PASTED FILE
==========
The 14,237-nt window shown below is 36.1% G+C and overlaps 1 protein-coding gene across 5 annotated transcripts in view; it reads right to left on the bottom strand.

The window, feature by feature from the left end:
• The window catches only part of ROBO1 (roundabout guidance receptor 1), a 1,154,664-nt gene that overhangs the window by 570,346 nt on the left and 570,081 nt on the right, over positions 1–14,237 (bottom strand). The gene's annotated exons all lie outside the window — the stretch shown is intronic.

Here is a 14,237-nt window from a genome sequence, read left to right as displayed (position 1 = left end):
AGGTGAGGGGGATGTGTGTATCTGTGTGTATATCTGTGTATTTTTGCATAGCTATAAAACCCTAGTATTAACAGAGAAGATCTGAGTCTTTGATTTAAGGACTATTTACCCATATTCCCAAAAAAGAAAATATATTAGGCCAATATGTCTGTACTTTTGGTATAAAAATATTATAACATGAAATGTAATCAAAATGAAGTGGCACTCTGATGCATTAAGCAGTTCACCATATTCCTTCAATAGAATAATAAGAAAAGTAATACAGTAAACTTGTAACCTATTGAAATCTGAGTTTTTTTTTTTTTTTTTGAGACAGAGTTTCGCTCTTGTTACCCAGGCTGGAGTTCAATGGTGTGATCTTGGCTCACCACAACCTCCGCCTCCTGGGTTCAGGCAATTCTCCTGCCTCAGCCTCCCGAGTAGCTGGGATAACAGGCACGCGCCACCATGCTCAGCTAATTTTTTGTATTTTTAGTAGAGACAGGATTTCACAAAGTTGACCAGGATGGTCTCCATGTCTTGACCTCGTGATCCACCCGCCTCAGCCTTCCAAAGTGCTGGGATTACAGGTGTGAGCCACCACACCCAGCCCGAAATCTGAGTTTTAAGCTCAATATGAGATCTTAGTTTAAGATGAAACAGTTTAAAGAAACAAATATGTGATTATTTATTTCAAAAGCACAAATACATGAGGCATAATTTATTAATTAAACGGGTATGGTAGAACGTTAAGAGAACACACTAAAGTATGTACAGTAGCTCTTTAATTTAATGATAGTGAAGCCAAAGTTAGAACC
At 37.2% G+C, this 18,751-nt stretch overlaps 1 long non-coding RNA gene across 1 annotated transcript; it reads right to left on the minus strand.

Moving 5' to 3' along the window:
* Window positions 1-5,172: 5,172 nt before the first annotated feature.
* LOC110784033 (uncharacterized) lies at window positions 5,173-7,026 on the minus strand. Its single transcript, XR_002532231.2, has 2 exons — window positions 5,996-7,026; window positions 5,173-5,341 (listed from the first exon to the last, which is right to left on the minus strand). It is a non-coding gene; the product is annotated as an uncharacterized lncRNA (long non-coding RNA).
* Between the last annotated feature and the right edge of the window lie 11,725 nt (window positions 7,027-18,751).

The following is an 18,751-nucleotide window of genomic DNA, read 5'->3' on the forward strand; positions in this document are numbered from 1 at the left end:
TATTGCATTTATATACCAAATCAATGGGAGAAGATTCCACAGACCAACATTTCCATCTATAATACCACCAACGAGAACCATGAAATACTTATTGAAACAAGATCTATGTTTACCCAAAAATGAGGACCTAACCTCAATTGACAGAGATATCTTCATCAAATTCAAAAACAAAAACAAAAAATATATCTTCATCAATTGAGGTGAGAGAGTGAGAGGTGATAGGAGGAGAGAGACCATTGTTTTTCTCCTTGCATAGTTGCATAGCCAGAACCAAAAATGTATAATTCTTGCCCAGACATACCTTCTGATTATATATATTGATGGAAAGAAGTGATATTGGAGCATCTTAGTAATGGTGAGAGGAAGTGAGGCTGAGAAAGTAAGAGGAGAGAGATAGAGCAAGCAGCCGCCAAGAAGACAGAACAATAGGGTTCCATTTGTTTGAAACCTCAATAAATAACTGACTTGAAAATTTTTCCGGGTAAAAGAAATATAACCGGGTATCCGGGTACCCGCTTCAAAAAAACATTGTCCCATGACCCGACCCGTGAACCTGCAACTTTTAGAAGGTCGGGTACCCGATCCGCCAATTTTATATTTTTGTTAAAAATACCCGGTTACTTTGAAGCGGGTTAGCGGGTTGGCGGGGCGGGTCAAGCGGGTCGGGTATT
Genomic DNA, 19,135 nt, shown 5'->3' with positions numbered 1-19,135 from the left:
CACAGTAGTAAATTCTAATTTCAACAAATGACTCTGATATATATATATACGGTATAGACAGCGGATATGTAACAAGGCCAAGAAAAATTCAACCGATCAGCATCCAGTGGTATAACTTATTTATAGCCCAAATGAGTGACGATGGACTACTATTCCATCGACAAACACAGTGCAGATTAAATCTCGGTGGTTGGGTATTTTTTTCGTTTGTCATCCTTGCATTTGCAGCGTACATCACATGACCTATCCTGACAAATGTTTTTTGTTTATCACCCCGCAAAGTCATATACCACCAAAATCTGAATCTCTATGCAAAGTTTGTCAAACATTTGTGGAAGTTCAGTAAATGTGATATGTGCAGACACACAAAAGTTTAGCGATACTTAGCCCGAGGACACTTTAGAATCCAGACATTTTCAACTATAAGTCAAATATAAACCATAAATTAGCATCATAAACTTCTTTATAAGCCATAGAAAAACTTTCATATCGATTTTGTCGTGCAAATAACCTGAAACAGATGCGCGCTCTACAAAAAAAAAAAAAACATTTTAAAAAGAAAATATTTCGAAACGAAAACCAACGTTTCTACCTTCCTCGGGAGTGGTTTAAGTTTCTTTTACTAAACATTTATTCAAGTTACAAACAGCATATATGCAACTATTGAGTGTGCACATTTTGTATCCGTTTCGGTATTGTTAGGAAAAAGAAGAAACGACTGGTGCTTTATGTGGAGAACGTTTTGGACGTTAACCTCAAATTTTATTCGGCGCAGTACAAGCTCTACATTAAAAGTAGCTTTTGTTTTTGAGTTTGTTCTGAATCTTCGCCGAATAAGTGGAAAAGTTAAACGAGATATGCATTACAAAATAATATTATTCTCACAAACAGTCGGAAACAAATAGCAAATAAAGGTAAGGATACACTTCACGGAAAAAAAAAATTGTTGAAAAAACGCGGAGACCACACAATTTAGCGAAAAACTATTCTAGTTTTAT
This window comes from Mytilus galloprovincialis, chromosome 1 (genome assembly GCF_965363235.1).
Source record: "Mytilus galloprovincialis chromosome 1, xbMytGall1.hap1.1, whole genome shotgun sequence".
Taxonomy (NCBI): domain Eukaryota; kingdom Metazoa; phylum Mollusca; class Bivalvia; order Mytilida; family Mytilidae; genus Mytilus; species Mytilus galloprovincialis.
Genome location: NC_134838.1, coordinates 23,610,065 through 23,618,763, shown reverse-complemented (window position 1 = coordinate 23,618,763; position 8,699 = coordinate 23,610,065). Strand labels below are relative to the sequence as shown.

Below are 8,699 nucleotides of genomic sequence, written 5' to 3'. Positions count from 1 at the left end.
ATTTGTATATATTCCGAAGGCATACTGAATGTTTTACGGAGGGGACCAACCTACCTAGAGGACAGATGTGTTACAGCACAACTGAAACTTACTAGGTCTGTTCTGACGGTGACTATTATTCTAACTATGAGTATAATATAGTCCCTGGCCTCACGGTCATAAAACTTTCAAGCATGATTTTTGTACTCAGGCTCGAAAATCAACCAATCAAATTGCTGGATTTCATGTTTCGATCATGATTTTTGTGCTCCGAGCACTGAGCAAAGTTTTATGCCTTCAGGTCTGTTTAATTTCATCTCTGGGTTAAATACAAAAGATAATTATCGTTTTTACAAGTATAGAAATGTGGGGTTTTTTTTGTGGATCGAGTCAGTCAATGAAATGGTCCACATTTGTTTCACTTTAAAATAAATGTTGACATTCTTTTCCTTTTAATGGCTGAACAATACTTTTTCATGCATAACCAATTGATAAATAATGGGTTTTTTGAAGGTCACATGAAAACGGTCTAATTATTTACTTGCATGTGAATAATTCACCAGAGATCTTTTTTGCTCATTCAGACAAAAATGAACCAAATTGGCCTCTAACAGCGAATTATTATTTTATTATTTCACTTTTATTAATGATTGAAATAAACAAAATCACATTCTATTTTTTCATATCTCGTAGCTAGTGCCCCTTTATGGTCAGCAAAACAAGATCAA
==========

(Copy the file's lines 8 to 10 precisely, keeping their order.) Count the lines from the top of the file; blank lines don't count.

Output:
* Window positions 1-5,172: 5,172 nt before the first annotated feature.
* LOC110784033 (uncharacterized) lies at window positions 5,173-7,026 on the minus strand. Its single transcript, XR_002532231.2, has 2 exons — window positions 5,996-7,026; window positions 5,173-5,341 (listed from the first exon to the last, which is right to left on the minus strand). It is a non-coding gene; the product is annotated as an uncharacterized lncRNA (long non-coding RNA).
* Between the last annotated feature and the right edge of the window lie 11,725 nt (window positions 7,027-18,751).